bakersfield sound

Courtesy Scott B. Bomar

Buck and Bonnie Owens, Merle Haggard, Bill Woods - their names are forever associated with the Bakersfield Sound. But what about the lesser known artists who also belted out their stories of hardship defying Nashville's more polished grooves? Music historian and writer Scott B. Bomar has just released a 10-CD collection The Bakersfield Sound: Country Music Capital of the West, 1940-1974 that fills in the blanks for even the most diehard fans. He’ll appear in conversation with The Bakersfield Californian's Robert Price at the Walter W.

On this week’s Valley Edition: When it comes to California’s overhaul of groundwater management, many small farmers are wondering: When will they get a seat at the decision making table?

Also, Bakersfield may take a different approach to the homelessness crisis by using empty jail beds to enforce drug laws. 

Plus: We dig deep into the Bakersfield Sound with a new 10-CD collection. 

Listen to those stories and more in the podcast above.

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For decades Trout's Nightclub has been a fixture in the Oildale neighborhood of Bakersfield. It was the musical home of people like the late Red Simpson and others who helped make the "Bakersfield Sound" incredibly popular among country music fans in the decades following World War II.  The venue was also considered one of the city's last original honky-tonk clubs. But earlier this spring the bar closed, and doesn't show any signs of reopening soon.

Kern Pioneer Village

It might be the most famous boxcar in Kern County, if not the entire state of California. The childhood home of the late country music star Merle Haggard is no longer in Oildale, where it sat for decades – it’s now at the Kern Pioneer Village near the end of a two year-long restoration. The  museum is throwing a party to celebrate the completion of the project April 9th called the Haggard Boxcar Festival.

nickchapman / Flickr - Creative Commons

Can you imagine Southern California without Hollywood? Or the Bay Area without Silicon Valley?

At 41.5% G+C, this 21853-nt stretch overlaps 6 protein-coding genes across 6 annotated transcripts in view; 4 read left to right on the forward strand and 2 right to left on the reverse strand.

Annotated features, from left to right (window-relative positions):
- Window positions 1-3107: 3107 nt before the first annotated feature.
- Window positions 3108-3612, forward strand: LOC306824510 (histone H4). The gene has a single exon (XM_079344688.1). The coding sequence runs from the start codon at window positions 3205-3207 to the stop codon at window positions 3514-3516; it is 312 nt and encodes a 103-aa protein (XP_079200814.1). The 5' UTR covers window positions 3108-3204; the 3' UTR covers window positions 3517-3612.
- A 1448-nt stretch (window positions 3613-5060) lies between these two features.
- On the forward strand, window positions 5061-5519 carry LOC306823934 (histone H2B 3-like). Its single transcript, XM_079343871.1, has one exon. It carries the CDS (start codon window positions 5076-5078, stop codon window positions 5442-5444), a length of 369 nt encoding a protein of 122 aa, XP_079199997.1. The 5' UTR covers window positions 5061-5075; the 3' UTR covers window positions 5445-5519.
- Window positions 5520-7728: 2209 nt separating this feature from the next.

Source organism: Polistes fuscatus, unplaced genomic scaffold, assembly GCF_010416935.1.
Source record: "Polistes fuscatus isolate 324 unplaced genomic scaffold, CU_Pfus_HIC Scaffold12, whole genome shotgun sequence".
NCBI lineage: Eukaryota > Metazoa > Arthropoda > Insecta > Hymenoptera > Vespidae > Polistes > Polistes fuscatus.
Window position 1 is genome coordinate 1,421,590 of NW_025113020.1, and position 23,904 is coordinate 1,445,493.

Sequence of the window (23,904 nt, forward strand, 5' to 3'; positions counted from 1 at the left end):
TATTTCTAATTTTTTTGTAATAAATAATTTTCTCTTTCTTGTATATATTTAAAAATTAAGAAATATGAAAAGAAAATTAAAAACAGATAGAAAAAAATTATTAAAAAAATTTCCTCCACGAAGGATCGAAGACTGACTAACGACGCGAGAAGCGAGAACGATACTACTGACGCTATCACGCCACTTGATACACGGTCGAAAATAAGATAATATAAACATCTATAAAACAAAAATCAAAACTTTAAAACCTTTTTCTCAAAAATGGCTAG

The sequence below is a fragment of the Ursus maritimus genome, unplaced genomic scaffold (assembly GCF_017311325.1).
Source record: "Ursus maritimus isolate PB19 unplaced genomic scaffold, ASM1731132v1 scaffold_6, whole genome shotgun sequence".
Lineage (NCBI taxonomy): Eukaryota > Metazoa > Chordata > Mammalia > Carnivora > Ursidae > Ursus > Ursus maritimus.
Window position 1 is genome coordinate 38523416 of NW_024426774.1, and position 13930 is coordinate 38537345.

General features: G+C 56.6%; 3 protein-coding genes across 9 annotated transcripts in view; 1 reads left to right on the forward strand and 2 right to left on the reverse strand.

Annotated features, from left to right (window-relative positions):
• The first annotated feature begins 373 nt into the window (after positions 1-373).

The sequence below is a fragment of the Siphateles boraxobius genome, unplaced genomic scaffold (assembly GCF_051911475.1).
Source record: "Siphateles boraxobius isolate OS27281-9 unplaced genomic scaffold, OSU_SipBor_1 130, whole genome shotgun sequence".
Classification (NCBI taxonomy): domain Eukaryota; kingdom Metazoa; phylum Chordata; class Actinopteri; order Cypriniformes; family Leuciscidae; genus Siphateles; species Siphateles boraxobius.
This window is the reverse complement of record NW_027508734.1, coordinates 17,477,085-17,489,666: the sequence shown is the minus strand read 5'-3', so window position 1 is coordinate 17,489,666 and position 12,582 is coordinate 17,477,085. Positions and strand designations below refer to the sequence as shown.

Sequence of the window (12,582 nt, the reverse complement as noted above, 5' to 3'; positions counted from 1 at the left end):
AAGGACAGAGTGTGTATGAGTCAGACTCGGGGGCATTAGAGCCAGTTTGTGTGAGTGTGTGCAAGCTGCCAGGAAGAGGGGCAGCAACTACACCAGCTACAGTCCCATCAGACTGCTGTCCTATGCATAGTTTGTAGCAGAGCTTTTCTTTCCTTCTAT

No? History suggests that the identities of cities and regions are more fragile, and their central industries more perilous, than we care to admit. (Just ask former Detroit autoworkers.)

Valley Public Radio

This week on Valley Edition, we look at the the future of California’s state parks system. After years of budget cuts and closures, how should this treasured part of the Golden State reinvent itself? We hear a special report.

We’ll also learn more about a new program called Talking Is Teaching that focuses on early childhood education, and something called the "word gap." That's the estimated 30 million fewer words that children from lower income families hear compared to those from upper income families. 

Talking Is Teaching segment guests: 

nickchapman / Flickr - Creative Commons

Detroit has Motown, Seattle has grunge, and San Francisco has psychedelic rock. Just three examples of American cities where unique musical styles developed and thrived, gaining international attention and helping to define the very image and sound of those places.

William J Sanders

A new documentary film seeks to tell the story of one of the most influential figures in the development the Bakersfield Sound. But when the film makes its Bakersfield debut this Thursday night at the Crystal Palace, the star on the screen won’t be Buck Owens or Merle Haggard, it will be musician, songwriter and influential TV personality Billy Mize.

Courtesy homerjoy.com

Homer Joy, the songwriter behind the Buck Owens and Dwight Yoakam hit “The Streets of Bakersfield” has died. Joy was a talented performer in his own right, and a leading figure in the so-called Bakersfield Sound movement of country music.  

Owens’ own recording of The Streets of Bakersfield in the 1970’s went largely unnoticed, but his 1988 remake with Yoakam hit number one on the Billboard music country charts.